Tinnitus and Hearing Health Calgary, Calgary AL

Woman improving her life expectancy by wearing hearing aids and working out is outside on a pier.

Much like graying hair and reading glasses, hearing loss is simply one of those things that most people accept as a part of growing old. But a study from Duke-NUS Medical School demonstrates a link between hearing loss and total health in older adults.

Communication troubles, depression, and cognitive decline have a higher occurrence in senior citizens with vision or hearing loss. That’s something you might already have read about. But one thing you may not recognize is that life expectancy can also be affected by hearing loss.

This research indicates that people with untreated hearing loss may enjoy “fewer years of life”. And, the possibility that they will have difficulty undertaking tasks necessary for daily life nearly doubles if the individual has both hearing and vision impairment. It’s a problem that is both a physical and a quality of life concern.

While this might sound like sad news, there is a silver lining: hearing loss, for older people, can be treated through a variety of means. Even more importantly, getting tested can help reveal serious health concerns and spark you to take better care of yourself, which will improve your life expectancy.

What’s The Link Between Hearing Loss And Weak Health?

While the research is interesting, cause and effect are still unclear.

Researchers at Johns Hopkins note that older adults with hearing loss tended to have other problems, {such assuch as} high rates of smoking, greater chance of heart disease, and stroke.

These findings make sense when you understand more about the causes of hearing loss. Countless cases of hearing loss and tinnitus are linked to heart disease since the blood vessels in the ear canal are impacted by high blood pressure. When you have shrunken blood vessels – which can be caused by smoking – the blood in the body needs to push harder to keep the ears (and everything else) functioning which results in higher blood pressure. Older adults with heart troubles and hearing loss frequently experience a whooshing sound in their ears, which can be caused by high blood pressure.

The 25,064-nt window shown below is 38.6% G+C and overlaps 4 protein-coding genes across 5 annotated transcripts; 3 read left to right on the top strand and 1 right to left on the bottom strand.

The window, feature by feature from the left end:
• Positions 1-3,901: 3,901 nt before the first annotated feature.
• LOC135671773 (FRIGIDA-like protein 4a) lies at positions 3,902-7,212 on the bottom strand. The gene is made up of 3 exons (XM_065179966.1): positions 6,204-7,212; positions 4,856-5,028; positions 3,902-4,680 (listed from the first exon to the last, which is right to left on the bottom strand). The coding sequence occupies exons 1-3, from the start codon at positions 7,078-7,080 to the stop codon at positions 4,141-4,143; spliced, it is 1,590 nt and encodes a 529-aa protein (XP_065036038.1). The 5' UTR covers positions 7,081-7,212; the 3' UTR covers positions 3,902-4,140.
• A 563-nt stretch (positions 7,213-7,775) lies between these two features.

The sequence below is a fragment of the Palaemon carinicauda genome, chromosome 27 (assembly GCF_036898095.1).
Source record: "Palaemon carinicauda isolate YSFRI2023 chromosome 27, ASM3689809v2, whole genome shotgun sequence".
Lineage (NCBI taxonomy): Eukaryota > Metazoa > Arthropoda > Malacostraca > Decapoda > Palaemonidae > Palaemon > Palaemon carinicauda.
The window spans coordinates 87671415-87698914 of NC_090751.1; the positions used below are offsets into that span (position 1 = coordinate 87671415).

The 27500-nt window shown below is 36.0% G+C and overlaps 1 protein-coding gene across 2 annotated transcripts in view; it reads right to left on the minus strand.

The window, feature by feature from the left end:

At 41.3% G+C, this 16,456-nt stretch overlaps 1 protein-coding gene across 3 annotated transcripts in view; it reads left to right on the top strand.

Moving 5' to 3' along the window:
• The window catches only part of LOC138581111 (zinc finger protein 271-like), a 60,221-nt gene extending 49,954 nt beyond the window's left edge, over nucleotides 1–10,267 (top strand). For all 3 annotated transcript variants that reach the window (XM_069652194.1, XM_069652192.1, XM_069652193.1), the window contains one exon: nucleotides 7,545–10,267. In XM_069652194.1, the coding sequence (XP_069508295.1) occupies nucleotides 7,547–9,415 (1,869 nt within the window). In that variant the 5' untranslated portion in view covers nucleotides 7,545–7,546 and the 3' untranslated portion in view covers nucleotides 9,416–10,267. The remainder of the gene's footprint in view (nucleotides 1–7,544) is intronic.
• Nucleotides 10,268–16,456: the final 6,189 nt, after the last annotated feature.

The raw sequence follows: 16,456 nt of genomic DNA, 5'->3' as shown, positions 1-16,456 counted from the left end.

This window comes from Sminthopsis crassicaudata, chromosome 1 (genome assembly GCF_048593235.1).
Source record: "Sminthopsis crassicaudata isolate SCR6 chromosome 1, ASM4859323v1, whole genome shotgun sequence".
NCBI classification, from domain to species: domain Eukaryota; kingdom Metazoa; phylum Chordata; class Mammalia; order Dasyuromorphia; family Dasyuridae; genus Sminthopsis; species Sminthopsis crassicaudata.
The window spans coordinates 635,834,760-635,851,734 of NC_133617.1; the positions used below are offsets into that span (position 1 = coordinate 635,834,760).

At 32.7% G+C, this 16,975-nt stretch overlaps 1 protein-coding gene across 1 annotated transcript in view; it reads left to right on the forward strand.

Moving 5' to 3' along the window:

Hearing loss has also been connected to Alzheimer’s disease, dementia, and other forms of cognitive decline. Hearing specialists and other health professionals suspect there are several reasons why the two are connected: for starters, the brain has to work overtime to distinguish words in a conversation, which leaves less mental capacity to actually process the words or do anything else. In other situations, difficulty communicating causes people with hearing loss to be less social. There can be an extreme impact on a person’s mental health from social separation leading to depression and anxiety.

How Older Adults Can Treat Hearing Loss

There are several solutions available to treat hearing loss in older adults, but as the studies demonstrate, it’s smart to tackle these issues early before they affect your general health.

Hearing aids are one form of treatment that can be very effective in dealing with your hearing loss. There are several different types of hearing aids available, including small, subtle models that are Bluetooth ready. What’s more, hearing aid technology has been maximizing basic quality-of-life issues. For example, they enable you to hear better during your entertainment by allowing you to connect to your phone, computer, or TV and they block out background noise better than older models.

Older adults can also visit a nutritionist or talk to their primary care physician about changes to their diet to help stop further hearing loss. There are links between iron deficiency anemia and hearing loss, for example, which can frequently be treated by adding more iron into your diet. Changes to your diet could also positively affect other health conditions, resulting in an overall more healthy lifestyle.

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